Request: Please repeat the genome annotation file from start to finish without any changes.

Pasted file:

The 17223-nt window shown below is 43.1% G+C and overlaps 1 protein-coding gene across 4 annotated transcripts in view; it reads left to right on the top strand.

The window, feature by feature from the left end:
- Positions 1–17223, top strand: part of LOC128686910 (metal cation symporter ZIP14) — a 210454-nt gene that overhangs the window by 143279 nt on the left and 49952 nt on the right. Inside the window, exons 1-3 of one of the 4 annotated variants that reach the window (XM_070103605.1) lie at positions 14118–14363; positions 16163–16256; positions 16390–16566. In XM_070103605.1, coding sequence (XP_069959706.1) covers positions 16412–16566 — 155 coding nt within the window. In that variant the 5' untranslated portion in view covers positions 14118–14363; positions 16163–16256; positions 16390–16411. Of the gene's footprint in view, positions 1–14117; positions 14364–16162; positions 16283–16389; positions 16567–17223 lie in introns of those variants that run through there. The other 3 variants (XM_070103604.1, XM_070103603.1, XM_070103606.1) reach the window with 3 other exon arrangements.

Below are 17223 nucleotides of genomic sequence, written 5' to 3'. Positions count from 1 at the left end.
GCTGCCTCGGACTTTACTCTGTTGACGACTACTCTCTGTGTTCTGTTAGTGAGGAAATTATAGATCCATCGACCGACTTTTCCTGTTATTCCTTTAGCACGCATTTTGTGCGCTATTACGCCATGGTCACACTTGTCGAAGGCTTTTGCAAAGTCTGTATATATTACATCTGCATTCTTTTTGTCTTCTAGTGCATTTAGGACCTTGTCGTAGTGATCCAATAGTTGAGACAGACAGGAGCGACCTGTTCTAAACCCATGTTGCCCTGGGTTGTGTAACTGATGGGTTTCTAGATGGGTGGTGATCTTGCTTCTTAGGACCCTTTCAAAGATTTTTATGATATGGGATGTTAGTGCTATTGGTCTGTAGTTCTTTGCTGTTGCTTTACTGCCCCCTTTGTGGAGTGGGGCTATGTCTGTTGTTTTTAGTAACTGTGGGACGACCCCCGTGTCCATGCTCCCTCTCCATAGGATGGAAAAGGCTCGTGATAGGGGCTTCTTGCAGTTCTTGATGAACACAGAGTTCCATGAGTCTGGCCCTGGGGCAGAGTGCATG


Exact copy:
The 17223-nt window shown below is 43.1% G+C and overlaps 1 protein-coding gene across 4 annotated transcripts in view; it reads left to right on the top strand.

The window, feature by feature from the left end:
- Positions 1–17223, top strand: part of LOC128686910 (metal cation symporter ZIP14) — a 210454-nt gene that overhangs the window by 143279 nt on the left and 49952 nt on the right. Inside the window, exons 1-3 of one of the 4 annotated variants that reach the window (XM_070103605.1) lie at positions 14118–14363; positions 16163–16256; positions 16390–16566. In XM_070103605.1, coding sequence (XP_069959706.1) covers positions 16412–16566 — 155 coding nt within the window. In that variant the 5' untranslated portion in view covers positions 14118–14363; positions 16163–16256; positions 16390–16411. Of the gene's footprint in view, positions 1–14117; positions 14364–16162; positions 16283–16389; positions 16567–17223 lie in introns of those variants that run through there. The other 3 variants (XM_070103604.1, XM_070103603.1, XM_070103606.1) reach the window with 3 other exon arrangements.

Below are 17223 nucleotides of genomic sequence, written 5' to 3'. Positions count from 1 at the left end.
GCTGCCTCGGACTTTACTCTGTTGACGACTACTCTCTGTGTTCTGTTAGTGAGGAAATTATAGATCCATCGACCGACTTTTCCTGTTATTCCTTTAGCACGCATTTTGTGCGCTATTACGCCATGGTCACACTTGTCGAAGGCTTTTGCAAAGTCTGTATATATTACATCTGCATTCTTTTTGTCTTCTAGTGCATTTAGGACCTTGTCGTAGTGATCCAATAGTTGAGACAGACAGGAGCGACCTGTTCTAAACCCATGTTGCCCTGGGTTGTGTAACTGATGGGTTTCTAGATGGGTGGTGATCTTGCTTCTTAGGACCCTTTCAAAGATTTTTATGATATGGGATGTTAGTGCTATTGGTCTGTAGTTCTTTGCTGTTGCTTTACTGCCCCCTTTGTGGAGTGGGGCTATGTCTGTTGTTTTTAGTAACTGTGGGACGACCCCCGTGTCCATGCTCCCTCTCCATAGGATGGAAAAGGCTCGTGATAGGGGCTTCTTGCAGTTCTTGATGAACACAGAGTTCCATGAGTCTGGCCCTGGGGCAGAGTGCATG